The Feudal System
In the Middle Ages, at the height of the monarchial system, governing a vast amount of land became quite troublesome for a king. In those days, governing a small country such as England was extremely difficult primarily due to geographical restrictions. A king cannot single-handedly govern a large territory since it took days to travel from one point to another. Messages, edicts, and laws cannot be easily disseminated while uprisings were increasingly becoming difficult to control. It was during this period of time that King William of England, during his reign, found a quick fix to the problem in the form of the Feudal system (Pagewise).
The Feudal system was established by King William in order to “hit two birds with one stone.” By using the system, he was able to solve rebellion problems while at the same time establish control over most of England. Under the system, the king divided his land “called fiefs, to his most important nobles, his barons, and his bishops in exchange for their services and their loyalty.” These lands were then ruled by these nobles and barons (and the church at some places) who subjugated peasants or serfs who happened to live on these lands. The peasants, who primarily farm the land, agreed to this arrangement primarily due to the protection offered by these castles or manors from invading barbarians and marauders. Serfs and peasants paid taxes to their lords while the lords paid the king homages. In some cases, these fiefs were later subdivided by ruling barons in the same aspect, handing control over to trusted knights and relatives who became new lords under the baron’s rule. Eventually, the system was characterized as a “biased hierarchy of authority,” where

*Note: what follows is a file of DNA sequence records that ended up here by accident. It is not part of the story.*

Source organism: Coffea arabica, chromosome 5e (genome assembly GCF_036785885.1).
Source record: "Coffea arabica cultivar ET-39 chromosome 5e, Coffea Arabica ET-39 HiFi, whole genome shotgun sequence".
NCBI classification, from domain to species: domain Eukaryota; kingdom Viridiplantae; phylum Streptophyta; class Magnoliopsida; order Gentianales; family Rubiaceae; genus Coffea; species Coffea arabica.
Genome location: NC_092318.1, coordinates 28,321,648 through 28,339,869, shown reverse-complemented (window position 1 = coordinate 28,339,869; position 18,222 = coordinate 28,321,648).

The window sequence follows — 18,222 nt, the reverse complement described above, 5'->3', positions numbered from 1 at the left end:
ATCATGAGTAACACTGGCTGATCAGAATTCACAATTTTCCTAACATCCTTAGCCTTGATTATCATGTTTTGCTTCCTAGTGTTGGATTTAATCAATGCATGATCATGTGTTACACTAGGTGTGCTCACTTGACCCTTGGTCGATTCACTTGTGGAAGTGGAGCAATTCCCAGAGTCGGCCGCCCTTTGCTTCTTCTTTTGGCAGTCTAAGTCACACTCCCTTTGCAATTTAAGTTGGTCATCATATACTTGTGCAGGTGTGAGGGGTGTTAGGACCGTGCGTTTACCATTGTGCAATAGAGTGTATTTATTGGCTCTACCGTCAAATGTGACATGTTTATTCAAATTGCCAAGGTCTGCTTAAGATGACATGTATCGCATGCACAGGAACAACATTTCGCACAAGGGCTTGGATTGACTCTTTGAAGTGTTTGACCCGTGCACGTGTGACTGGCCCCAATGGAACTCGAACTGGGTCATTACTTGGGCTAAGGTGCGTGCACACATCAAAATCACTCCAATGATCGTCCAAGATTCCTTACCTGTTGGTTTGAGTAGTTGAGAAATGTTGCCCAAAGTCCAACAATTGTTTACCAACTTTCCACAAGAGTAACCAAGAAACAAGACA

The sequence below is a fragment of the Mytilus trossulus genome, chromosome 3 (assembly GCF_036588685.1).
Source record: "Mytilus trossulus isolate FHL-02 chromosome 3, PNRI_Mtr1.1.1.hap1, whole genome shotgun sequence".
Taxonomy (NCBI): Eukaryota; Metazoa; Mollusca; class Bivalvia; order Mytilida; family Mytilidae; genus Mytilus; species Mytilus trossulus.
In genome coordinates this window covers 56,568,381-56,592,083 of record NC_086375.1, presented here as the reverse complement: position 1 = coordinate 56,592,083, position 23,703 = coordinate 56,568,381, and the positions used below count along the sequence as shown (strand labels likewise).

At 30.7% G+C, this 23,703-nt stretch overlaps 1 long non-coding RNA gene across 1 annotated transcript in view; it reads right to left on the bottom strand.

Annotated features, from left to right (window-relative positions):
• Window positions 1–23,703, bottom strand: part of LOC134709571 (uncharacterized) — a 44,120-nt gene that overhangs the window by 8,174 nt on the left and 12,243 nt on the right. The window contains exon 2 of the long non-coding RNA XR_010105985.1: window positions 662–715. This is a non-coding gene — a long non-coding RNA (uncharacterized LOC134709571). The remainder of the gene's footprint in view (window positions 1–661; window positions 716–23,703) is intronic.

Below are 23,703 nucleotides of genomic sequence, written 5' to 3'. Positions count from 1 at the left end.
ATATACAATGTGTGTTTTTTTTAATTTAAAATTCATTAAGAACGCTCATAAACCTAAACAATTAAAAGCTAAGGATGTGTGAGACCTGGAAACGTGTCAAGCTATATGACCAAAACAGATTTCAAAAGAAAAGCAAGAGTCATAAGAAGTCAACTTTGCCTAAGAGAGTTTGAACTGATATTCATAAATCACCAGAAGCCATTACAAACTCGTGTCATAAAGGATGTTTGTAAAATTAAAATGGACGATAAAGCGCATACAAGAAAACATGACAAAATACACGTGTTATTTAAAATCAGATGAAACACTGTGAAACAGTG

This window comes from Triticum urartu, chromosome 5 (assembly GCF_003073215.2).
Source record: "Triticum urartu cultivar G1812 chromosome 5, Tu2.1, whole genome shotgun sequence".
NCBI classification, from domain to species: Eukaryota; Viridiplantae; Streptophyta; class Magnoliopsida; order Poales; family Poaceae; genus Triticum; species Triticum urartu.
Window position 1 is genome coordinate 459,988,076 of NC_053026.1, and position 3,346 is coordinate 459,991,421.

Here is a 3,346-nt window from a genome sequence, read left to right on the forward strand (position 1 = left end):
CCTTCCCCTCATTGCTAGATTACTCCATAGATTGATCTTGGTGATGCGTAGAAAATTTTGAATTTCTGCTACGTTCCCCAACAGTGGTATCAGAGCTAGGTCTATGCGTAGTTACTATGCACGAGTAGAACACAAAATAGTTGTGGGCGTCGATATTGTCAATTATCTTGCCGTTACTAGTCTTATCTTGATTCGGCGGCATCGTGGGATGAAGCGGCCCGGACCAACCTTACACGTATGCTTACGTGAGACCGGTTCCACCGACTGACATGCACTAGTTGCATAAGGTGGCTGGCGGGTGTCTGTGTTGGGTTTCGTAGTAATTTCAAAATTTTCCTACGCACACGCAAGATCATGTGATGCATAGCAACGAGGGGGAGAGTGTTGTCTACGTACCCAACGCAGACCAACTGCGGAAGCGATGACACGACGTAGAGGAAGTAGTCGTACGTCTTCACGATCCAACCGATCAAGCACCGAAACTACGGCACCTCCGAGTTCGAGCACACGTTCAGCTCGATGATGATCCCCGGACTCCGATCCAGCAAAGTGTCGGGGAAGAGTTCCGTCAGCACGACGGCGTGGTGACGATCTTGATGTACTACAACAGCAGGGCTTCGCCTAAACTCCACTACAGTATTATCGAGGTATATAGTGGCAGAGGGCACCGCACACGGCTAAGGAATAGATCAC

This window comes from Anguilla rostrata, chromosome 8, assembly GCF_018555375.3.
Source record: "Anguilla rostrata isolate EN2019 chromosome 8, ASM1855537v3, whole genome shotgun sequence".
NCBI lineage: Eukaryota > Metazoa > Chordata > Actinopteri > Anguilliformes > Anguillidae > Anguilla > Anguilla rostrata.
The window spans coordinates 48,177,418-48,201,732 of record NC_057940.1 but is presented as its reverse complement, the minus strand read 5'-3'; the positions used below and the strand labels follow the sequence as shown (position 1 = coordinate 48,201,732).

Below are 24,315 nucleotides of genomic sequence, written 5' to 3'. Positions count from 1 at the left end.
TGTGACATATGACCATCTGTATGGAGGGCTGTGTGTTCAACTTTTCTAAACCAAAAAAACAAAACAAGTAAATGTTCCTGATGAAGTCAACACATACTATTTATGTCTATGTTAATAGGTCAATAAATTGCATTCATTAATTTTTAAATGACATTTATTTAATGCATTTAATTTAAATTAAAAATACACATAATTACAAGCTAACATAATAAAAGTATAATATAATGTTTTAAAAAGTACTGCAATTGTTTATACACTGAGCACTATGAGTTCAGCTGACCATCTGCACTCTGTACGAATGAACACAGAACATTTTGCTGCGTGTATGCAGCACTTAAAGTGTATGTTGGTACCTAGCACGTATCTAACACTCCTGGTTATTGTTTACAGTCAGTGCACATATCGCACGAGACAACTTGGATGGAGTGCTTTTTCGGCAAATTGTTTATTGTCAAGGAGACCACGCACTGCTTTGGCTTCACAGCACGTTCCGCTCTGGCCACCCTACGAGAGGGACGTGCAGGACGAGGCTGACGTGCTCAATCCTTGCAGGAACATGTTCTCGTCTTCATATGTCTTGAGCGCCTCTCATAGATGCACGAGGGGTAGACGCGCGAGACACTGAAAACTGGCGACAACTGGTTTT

“rights, and power extended from the monarch downwards, creating an intricate network of obligatory situations that infringed on almost every basic human right […] Everyone but the king had a ruling lord above him to which he owed loyalty and service in exchange for land and protection.” (Pagewise)
Despite being an oppressive system, Feudalism did come up with complex legal systems that were supported by the Christian church. In some way, it also encouraged the growth of commerce and industry, leading to the evolution of the merchant class, which, ironically, heralded Feudalism’s end and issued in a new social ranking system based on class (Pagewise).
Pagewise. “Feudalism in the Middle Ages: The Rise and Fall of Feudalism had a Dramatic Impact on all Areas of Life in the Middle Ages.” Essortment. 2002. 3 March 2009 <http://www.essortment.com/all/feudalismmiddle_rgjn.htm>.